“You would always choose to have two if you can do it” – Colin Brown (CI Surgeon)
In New Zealand the government funds only one Cochlear Implant for children (0-18yo) who have severe to profound hearing loss. The only exception to this is where a child has suffered hearing loss through bacterial meningitis. Meningitis causes the cochlear to harden so there is only a short window in which an implant can be inserted. In these cases, a second implant may be provided (but not the processor – the parents have to fund this) as it becomes more difficult to implant a second ear at a later date.
There are currently just over 350 children (0-18yo) with Cochlear Implants in New Zealand. 23% of these children have bilateral implants. The vast majority of these second ears have been funded through parents fundraising.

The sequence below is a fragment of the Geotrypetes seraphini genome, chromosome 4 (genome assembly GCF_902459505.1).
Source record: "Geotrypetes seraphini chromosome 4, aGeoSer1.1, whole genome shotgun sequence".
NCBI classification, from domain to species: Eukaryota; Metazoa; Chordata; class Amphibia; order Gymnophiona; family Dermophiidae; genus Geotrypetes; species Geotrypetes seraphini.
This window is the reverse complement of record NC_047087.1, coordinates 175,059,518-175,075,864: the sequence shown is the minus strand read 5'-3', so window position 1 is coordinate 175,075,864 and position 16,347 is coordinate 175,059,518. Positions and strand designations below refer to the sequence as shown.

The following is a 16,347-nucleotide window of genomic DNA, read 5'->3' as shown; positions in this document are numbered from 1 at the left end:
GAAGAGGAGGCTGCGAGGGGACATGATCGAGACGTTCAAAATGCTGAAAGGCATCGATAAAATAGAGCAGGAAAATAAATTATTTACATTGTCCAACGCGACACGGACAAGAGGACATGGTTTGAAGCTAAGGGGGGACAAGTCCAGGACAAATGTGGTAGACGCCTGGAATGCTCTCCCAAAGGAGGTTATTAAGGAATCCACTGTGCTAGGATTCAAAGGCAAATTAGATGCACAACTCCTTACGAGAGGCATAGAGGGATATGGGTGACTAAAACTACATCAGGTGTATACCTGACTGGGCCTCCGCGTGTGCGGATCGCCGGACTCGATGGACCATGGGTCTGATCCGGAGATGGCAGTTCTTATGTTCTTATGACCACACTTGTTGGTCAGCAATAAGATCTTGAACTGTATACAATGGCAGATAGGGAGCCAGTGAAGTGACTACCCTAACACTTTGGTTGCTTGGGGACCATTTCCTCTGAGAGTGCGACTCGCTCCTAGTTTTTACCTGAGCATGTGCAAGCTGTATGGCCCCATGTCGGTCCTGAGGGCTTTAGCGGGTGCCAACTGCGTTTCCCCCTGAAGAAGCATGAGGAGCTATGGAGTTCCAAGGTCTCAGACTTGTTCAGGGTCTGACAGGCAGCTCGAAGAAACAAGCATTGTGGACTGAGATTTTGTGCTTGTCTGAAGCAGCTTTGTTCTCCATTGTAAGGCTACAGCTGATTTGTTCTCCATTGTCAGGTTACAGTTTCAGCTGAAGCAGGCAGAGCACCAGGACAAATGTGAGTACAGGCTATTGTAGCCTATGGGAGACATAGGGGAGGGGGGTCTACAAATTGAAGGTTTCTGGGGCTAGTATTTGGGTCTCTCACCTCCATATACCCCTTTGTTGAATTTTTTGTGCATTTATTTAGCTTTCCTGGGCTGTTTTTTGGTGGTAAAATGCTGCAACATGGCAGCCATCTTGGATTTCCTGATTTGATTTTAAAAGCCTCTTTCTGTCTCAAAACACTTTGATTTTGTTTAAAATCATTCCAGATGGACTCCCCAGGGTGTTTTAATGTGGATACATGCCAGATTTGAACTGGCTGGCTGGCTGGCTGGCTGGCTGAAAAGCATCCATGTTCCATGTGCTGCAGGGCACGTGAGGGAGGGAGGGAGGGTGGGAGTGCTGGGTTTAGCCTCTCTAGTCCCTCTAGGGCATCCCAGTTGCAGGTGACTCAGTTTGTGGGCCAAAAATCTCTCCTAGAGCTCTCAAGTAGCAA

This video provides a good coverage of the NZ situation
The Ministry of Health’s current position is that there is a “small trade-off” being made to ensure all children who need a Cochlear Implant get one. This “small trade-off” includes:
- A reduced level of hearing (volume)
- Difficulties in hearing in noisy environments
- Slower uptake of language – which manifests itself in lost opportunities for the child
- Inability to pick the direction of sounds – including the sound of approaching cars
- Longer need for classroom support (ironically funded by the government)
We don’t think this “small trade-off” is right. In fact we think that this “small trade-off” ends up costing the government and society significantly more in the long run.